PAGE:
The same data set notes that in the first half of March, 23.3 percent were worried about their ability to pay an energy bill, up from 19.1 percent in the previous summer. 

The Bureau of Economic Analysis estimated personal savings as a percentage of disposable income in February at 6.3 percent compared to 13.5 percent at the same point last year. 

At the time of this year’s memo, gas prices in North Carolina hover around $3.98 per gallon, compared to $2.63 per gallon at this time last year, which will also likely impact the availability of consumers’ disposable income. 

Inflation is another issue which has greatly affected consumers across the country in recent months. 

The February 2022 Consumer Price Index Summary indicated an increase of 7.9 percent over the previous year. 

As a measure to combat inflation, the Federal Reserve recently raised interest rates from 0.25 percent to 0.5 percent and indicated that further hikes are expected throughout 2022. 

In addition to other factors outlined, inflation and rate hikes may eat into the disposable income of North Carolina consumers.

Revenue source estimates

The city’s revenue estimates were based on historic review of source trends, review of economic trends at the national and local levels, and guidance from the North Carolina League of Municipalities, Traynham said.


During FY 2021-2022, the city satisfied two debt instruments by making the final payment for the New Town Resource Center and the early pay-off of the 2017 Series B Bond Loan for the Music & Entertainment District — Roanoke Rapids Theatre. 

Budgeting for FY 2022-2023 includes an expenditure of $1,404,241.30 in currently obligated tax supported debt among six financing instruments consisting of the annual payment on the 2017 Series A Bond Loan, which is projected to be $952,136 and the remaining debt service payments for the fiscal year will be $452,105.50. 

Long-Term Schedule of Tax-Supported Debt 

The table in the gallery entitled Long-Term Schedule of Tax-Supported Debt reflects the financial obligations, or debts encumbered by the city in prior fiscal years. 

“As you can see, if the city does not take on any additional debts, then in 2033, the city will have zero debt payments,” the city manager said. “Is this likely? No. It is realistic to expect the city to choose debt financing instruments to fund capital projects and equipment into the future.”

She said North Carolina General Statutes limit the amount of general obligation debt that a unit of government can issue to 8 percent of the total assessed value of taxable property located within the government’s boundaries. 

General administration

Because the city is a service provider, personnel costs are its greatest expenditure. 

The proposed budget does not include a cost of living/merit increase or bonuses for city employees but does include a $250 holiday bonus for all full-time employees. 

Benefits costs have increased due to retirement contribution percentage increases mandated by the state treasurer’s office. 

Funding has been requested to continue the city’s longevity program and a 401(k) supplemental compensation program of 3 percent for non-law enforcement personnel. 

Another item provided for in the proposed budget is an increase in employee health insurance premiums with most all the same plan benefits. The net increase is due to the rising costs of elective dependent coverage.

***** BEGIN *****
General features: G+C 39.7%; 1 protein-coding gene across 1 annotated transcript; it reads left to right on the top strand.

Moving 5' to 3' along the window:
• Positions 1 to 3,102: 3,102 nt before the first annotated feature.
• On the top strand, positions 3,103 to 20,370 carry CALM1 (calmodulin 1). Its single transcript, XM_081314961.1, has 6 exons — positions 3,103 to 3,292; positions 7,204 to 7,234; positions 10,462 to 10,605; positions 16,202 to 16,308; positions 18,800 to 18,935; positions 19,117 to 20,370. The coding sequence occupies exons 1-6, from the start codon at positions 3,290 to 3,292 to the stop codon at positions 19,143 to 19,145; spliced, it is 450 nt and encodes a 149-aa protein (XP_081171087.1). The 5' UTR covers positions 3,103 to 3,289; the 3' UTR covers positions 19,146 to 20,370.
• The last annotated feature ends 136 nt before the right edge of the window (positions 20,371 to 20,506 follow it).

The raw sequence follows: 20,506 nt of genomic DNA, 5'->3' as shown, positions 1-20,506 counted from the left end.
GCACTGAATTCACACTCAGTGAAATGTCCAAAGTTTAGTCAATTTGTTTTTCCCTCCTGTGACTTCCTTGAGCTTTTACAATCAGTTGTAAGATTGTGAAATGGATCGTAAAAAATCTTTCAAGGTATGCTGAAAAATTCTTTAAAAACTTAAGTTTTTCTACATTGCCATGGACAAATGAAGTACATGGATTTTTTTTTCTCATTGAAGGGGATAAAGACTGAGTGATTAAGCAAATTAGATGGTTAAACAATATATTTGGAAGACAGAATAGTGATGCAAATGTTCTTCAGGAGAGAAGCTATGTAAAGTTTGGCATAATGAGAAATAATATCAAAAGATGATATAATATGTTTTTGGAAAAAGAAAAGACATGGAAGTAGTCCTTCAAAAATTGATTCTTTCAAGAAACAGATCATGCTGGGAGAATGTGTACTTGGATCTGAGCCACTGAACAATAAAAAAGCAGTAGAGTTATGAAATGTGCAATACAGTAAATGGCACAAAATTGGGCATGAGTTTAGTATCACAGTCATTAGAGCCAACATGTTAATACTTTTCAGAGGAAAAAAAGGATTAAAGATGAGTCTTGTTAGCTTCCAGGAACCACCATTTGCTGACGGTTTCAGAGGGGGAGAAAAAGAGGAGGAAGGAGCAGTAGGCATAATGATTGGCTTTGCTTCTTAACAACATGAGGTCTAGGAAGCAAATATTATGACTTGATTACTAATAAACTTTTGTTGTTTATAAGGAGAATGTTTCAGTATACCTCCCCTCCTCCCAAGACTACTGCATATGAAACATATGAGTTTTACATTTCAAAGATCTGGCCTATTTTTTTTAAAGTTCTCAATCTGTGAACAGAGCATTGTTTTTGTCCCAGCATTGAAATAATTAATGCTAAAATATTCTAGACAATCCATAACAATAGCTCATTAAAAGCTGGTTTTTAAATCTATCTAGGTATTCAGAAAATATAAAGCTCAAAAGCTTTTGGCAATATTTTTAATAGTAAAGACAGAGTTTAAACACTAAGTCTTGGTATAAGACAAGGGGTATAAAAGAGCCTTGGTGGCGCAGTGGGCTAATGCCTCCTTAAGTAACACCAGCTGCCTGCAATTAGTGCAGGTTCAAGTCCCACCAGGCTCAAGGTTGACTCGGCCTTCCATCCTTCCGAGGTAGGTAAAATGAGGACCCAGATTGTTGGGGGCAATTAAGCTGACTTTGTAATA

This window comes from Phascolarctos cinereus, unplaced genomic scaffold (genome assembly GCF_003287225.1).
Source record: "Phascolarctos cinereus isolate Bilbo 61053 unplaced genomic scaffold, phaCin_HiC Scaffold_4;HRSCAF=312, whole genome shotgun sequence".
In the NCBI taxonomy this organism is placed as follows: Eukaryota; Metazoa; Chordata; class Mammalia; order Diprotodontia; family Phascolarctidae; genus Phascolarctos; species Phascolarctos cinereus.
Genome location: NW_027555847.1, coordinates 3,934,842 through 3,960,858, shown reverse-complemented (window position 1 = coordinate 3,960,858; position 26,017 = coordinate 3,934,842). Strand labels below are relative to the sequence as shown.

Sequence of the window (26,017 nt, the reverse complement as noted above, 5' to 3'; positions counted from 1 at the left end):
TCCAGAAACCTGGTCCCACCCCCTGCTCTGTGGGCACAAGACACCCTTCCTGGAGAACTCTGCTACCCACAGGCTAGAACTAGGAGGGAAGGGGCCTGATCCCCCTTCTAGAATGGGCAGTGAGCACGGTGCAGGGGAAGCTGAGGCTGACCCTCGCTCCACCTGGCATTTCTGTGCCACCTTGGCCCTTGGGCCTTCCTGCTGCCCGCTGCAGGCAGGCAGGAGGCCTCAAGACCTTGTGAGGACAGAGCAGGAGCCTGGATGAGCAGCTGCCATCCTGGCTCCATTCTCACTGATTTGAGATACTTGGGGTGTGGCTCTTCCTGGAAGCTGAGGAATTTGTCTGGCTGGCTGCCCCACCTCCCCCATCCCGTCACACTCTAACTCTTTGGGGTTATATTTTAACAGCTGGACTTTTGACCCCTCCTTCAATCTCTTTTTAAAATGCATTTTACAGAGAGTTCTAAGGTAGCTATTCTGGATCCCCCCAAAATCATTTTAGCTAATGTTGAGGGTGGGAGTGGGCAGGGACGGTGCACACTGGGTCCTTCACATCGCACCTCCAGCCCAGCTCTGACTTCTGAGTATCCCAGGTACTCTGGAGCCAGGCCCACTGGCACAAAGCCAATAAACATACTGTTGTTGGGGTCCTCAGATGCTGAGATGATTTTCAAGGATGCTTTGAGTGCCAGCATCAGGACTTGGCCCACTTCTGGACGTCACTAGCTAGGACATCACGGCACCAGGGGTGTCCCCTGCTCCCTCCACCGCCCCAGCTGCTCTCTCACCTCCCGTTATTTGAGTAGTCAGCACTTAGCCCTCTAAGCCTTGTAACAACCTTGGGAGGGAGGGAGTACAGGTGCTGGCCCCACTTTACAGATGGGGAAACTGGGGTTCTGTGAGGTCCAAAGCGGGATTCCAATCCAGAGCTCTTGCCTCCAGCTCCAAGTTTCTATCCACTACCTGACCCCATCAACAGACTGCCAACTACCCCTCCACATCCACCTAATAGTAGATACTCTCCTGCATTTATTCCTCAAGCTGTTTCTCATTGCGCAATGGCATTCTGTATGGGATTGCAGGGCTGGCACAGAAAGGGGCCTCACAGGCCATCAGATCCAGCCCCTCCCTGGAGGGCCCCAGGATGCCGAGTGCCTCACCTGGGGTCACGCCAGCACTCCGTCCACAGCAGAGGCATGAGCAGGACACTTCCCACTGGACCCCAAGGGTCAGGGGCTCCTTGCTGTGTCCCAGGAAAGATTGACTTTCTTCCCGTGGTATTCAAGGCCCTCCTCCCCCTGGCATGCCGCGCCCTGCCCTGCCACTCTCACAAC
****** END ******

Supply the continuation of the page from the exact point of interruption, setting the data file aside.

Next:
In the near future, Traynham said, the city should consider amendments to the shared costs to keep employee coverage at 100 percent city-funded.

The general government and administration budget totals $3,680,661 and includes legislative, general government, administration, human relations, elections, finance, information systems, revenue collections, legal, miscellaneous contributions, debt service, and capital reserve departmental budgets. 


The proposed budget for the department is $3,903,503. 

Two of the frozen positions requested for funding are not allocated. 

During FY 21-22, two positions were funded that were previously not. “Chief (Bobby) Martin is hopeful that the salary adjustments to increase starting pay for police officers will aid in recruitment to fill vacancies.”

Two funded positions remain open per Martin due to the lack of qualified candidates. 

Traynham said she recommends opening the employment opportunity to potential candidates from external agencies. 

With the adjustments made during FY 21-22, the department should be able to provide acceptable service levels for traffic safety, investigations, security, and community policing.


The proposed budget for the department is $2,253,755. 

The department will be able to maintain service levels for fire prevention, fire response and first responder activities. 

Reductions were made in training, equipment, and career development budget lines.  

Public works 

The proposed budget for all facets of public works is $4,612,958. 

It does not include any capital items/equipment or street resurfacing funding, but does fund minor street repairs and patching. 

Three positions in the street department remain unfunded. 

Parks and recreation 

The proposed budget for all departments under parks and recreation is $1,774,692. 

Funding is provided to maintain operations at the Aquatic Center while recommending the outdoor pool remain open and reducing part-time staff in other operations. 

There are no major project grants included. 

Funding for the library may continue to increase with grants, state aid and donations. 

Funding for inmate labor is included. 

Planning and development 

The proposed budget for the department is $545,926. Minimal funding was provided for expenses related to future demolition needs.


Traynham said the proposed budget is balanced in accordance with the Local Government Budget and Fiscal Control Act. “We have attempted to address maintaining minimum service levels while maintaining our current tax rates. As always, we will continue to explore ways we can minimize our costs and improve efficiencies.” 

Traynham said many departments, especially public works, police and fire, have major capital needs that have been delayed over the years and will need to be seriously considered for resourcing in future years. “Infrastructure maintenance and upgrades, especially street repairs, need to be programmed for funding as well. Also, continued minimum department manning and the inability to offer meaningful starting salaries or increases will have an impact on recruitment and retention of city employees.” 

Said Traynham: “I hope we will be able to use American Rescue Plan Act funds to invest in the transformation and growth of our community in order to compete with other cities and towns. The ARPA funds will allow the city to move forward with innovations and improvements in technology to become more efficient and cost-effective. This can be realized using ARPA funds to pay for the significant initial development costs.”